How the right questions can find you the right DEIB Consultant
By Willow J. Anderson and Tj Jones
Diversity, equity, inclusion, and belonging efforts in organizations are meant to ensure that programs and policies encourage equitable representation and participation of groups that are all too often under-represented and marginalized (because of their race, culture, ability, sexual and gender diversity, and/or socio-economic placement, for example). Research has shown that meaningful DEIB efforts can lead to financial and social returns in organizations, but when leaders want to turn their attention in that direction, they may not be sure what to look for in a consultant. Here are some key things to consider.
One of the first things you want to know about a diversity consultant is what draws them to this work. Exploring their motivation can tell you a number of things. First of all, asking about their connection to the work should tell you if the individual in question possesses enough self-awareness to be able to articulate that connection. For example, diversity consultants should be able to model self-reflection on their social location and whether they have been rewarded or punished for various parts of their identity (such as their race or gender expression). Second, it would be useful for you to know if the consultant you are considering has lived experiences that inform their understanding; these experiences have the potential to greatly enrich your company’s understanding of important issues in ways that pure “book learning” will not. Finally, by asking diversity consultants why they do what they do, you should learn more about the strength of their conviction. This strength will be something they can draw upon down the road, if the project they do for you becomes more difficult than anticipated.
Another important idea to explore when you are seeking a diversity consultant is which tools and resources they engage with in that work. What grounds their approach? That is, is their work informed by research and/or lived experience? (Both are preferable, in most cases.) It is also useful to know what methods they will use. That is, how do they plan to assess the current state of DEIB in your organization? And at the end of the project, how will they support their results and recommendations? Any diversity consultant worth their salt should be able to answer all the above questions.
Finally, feel free to ask the consultant you are considering for references. Ask those people: how does the consultant do what they do? Are they genuine about the scope of their knowledge and transparent about its limitations? Be wary of anyone who presumes to be able to speak on behalf of others; conversely, give special attention to those who responsibly engage with diverse employees, who practise and model humility, and who create authentic (not tokenized) collaborative relationships. Finally, you may want to explore whether the consultant in question has demonstrated a sense of community responsibility through corporate citizenship. The work they have done in the community will help you assess their credibility as well as their ability to practically apply their philosophy/knowledge in different environments.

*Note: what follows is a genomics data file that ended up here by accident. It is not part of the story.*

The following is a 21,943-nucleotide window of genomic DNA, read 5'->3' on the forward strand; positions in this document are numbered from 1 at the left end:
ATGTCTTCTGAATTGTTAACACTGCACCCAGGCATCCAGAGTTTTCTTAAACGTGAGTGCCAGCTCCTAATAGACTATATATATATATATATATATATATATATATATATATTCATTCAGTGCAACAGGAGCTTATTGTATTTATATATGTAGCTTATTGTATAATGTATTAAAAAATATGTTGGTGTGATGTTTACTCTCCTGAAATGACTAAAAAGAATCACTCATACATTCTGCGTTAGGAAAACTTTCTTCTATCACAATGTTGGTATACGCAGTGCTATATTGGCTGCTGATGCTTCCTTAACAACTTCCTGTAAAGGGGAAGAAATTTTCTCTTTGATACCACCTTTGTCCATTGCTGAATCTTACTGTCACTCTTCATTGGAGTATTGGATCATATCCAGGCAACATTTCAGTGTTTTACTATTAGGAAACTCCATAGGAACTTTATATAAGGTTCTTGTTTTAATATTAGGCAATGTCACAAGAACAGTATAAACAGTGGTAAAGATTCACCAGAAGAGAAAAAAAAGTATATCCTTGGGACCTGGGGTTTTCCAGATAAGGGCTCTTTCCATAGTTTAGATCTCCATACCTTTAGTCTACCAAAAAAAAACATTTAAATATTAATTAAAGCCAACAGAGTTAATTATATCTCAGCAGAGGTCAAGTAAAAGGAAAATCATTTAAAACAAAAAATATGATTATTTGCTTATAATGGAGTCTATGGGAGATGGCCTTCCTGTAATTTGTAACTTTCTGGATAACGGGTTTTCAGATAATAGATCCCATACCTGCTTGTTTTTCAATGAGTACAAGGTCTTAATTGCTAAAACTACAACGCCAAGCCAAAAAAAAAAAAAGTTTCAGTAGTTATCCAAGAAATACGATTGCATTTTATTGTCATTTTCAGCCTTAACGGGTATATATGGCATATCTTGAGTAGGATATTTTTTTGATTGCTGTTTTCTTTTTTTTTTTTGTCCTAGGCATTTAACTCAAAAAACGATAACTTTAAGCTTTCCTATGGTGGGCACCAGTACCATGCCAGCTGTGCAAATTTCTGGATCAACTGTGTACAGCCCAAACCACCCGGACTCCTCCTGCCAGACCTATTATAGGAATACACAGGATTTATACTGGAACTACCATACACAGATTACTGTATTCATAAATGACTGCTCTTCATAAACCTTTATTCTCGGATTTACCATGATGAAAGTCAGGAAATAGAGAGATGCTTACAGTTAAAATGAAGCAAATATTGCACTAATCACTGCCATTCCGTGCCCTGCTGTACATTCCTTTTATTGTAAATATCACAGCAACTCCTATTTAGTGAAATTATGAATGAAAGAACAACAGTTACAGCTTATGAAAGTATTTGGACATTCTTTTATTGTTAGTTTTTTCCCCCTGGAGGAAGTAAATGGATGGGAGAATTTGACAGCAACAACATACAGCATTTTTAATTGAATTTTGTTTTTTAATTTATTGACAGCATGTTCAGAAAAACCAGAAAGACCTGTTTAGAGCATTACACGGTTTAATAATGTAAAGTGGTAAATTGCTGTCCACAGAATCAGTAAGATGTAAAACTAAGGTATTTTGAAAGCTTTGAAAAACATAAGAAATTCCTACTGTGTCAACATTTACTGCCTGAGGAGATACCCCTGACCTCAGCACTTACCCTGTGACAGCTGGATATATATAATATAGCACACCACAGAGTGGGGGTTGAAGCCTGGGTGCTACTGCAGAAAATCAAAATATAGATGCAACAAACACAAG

Choosing the right DEIB consultant is important, whether the piece of work you need to have done is immense or relatively minor. Investing the time to ask good questions at the outset can give you confidence that the end results will be both tangible and impactful.
Willow J. Anderson
Mind the Gap Consulting™ assists organizations and individuals in navigating and optimizing diversity so that they might build their capacity to work more effectively within their organizations and externally with their clients and communities. Mind the Gap’s professional and customizable training, consulting, facilitation, and research help build diverse, effective, and collaborative workplaces where difference is a strength.
As a transmasculine genderqueer human, Tj has seen firsthand how perceptions of “employability” and balancing access with safety create extra barriers for queer and trans folks. With his newly launched consultancy, Full Picture Management, he aims to support decision makers in challenging these barriers through the development of organizational culture and practices that meaningfully include 2SLGBTIA+ members, workers, and customers. His eight years’ experience in 2SLGBTQIA+ advocacy includes time with St. John’s Pride, co-founding Trans Support NL, work for Canada’s LGBT+ Chamber of Commerce, and joining the City of St. John’s Inclusion Advisory Council as its current LGBTQ2S+ rep.
Tj is incredibly grateful for Willow’s support and mentorship, and looks forward to future opportunities for collaboration with Mind the Gap Consulting!